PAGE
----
May/June 2017 – Vol. 29 No. 7

Students Need YOU!

Posted: Wednesday, April 2nd, 2014

by Dena Deck, M.Ed. & Sharon Snyder

Editor’s note: You read about the value of science fairs to students in the March issue (this article was updated this month with an infographic). This article shares information about the biggest science fair around! If you are in the LA area you might want to stop by to see the exciting things our students are doing. If you have a day to donate, consider volunteering. Just as students need support to get to this level of science and engineering, the Science Fair needs lots of help to be successful.

The Intel® International Science and Engineering Fair® (Intel ISEF) is the world’s largest international pre-college science competition. It occurs annually and provides a forum for more than 1,600 high school students from over 70 countries, regions, and territories to showcase their independent research and compete for more than $4 million in awards.

Today, millions of students worldwide compete each year in local and school-sponsored science fairs; the winners of these events go on to participate in Intel ISEF-affiliated regional and state fairs from which the best win the opportunity to attend Intel ISEF. The event unites these top young scientific minds, showcasing their talent on an international stage, enabling them to submit their work to judging by doctoral-level scientists. The Intel ISEF is the premier global science competition for students in grades 9–12 and the work submitted is astounding. For example in 2012, Maryland high school sophomore Jack Andraka won the Gordon E. Moore award of $75,000 at the Intel ISEF. At age 15 he had invented an inexpensive but sensitive dipstick-like sensor for the rapid, early detection of pancreatic, ovarian and lung cancers!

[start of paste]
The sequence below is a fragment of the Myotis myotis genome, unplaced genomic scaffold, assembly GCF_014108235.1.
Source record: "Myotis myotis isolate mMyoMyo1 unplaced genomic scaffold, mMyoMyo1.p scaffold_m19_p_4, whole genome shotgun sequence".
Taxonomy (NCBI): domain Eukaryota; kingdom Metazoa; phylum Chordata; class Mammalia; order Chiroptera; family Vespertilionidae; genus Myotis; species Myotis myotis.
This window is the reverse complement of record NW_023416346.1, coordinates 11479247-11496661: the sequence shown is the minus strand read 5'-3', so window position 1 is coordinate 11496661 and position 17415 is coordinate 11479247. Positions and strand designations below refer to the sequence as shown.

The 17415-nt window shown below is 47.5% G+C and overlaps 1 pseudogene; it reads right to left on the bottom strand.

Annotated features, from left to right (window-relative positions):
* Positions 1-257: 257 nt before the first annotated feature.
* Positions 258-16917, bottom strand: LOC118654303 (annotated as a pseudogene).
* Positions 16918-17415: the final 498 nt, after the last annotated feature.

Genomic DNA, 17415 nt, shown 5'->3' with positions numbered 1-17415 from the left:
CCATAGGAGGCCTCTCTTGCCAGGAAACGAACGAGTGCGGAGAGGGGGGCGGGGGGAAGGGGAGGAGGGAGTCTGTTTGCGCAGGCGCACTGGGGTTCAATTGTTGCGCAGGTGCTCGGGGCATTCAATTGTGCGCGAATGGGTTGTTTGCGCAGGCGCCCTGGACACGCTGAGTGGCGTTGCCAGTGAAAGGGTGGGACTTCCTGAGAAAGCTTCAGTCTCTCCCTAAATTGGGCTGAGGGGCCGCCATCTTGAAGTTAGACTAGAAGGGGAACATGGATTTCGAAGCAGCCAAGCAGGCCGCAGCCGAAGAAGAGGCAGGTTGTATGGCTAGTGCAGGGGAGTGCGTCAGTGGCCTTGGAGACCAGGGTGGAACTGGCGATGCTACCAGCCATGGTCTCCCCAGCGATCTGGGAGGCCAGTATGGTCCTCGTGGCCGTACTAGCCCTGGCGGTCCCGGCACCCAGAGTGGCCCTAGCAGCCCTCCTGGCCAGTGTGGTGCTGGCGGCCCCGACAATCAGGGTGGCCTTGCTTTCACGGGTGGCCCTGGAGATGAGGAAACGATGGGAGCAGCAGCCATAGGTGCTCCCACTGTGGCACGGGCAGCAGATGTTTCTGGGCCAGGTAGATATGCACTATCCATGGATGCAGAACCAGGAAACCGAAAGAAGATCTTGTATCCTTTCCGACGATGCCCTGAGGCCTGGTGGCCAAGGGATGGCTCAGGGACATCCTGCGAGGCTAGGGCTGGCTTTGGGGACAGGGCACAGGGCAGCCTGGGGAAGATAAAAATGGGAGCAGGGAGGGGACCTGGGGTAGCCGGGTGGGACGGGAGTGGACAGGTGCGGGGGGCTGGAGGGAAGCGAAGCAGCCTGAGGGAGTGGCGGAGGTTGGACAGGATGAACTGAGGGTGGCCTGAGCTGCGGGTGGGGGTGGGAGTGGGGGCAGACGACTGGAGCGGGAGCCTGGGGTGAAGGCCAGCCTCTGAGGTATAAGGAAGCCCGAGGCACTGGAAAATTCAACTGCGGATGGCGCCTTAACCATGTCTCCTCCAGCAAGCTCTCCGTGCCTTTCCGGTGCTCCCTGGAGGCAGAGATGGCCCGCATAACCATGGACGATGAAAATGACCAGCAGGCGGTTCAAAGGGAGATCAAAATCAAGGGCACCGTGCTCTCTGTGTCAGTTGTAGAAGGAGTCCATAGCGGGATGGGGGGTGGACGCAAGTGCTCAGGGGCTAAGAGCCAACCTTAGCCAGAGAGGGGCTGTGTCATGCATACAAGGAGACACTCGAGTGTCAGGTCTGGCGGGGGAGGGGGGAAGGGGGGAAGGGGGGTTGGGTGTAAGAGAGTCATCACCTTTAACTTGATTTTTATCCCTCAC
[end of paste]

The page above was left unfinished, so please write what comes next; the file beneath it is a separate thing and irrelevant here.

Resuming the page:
Success relies upon a whole community coming together. In many cases the experience of talking with a scientist or engineer who is reviewing a project helps to shape a student’s future research.  For students traveling from other cities or countries, having a friendly face to meet them at the airport or stand by their side to help translate an unfamiliar word or phrase empowers them to present to the best of their ability.  The experience allows you, the volunteer, the opportunity to travel alongside and learn about their efforts and home as well as be part of a tremendous region-wide team that applauds youth initiatives long and loud.  These students will be finding the solutions we may never have even dreamed of and you can help that happen. Your expertise will be especially appreciated on Outreach Day, May 15th. On that day we will guide 5,000 Los Angeles students through a scenario as they apply science skills and content knowledge to determine which lake to protect.  Volunteers will be instrumental in using microscopes, doing water quality analysis and biological surveys.

Other volunteer opportunities include, but are not limited to:

Friday, May 9 from 1:00 p.m. – 5:00 p.m. – bag stuffing for finalists, attendees, outreach participants, teachers and judges (12,500 total)

Saturday, May 10 and Sunday, May 11– Airport greeters at LAX

Sunday, May 11 and Monday, May 12 – Registration

Tuesday, May 13 – Registration in the A.M.

Wednesday, May 14 – Interpreters in over 20 languages (mostly Spanish, Russian, Arabic, Mandarin and Portuguese)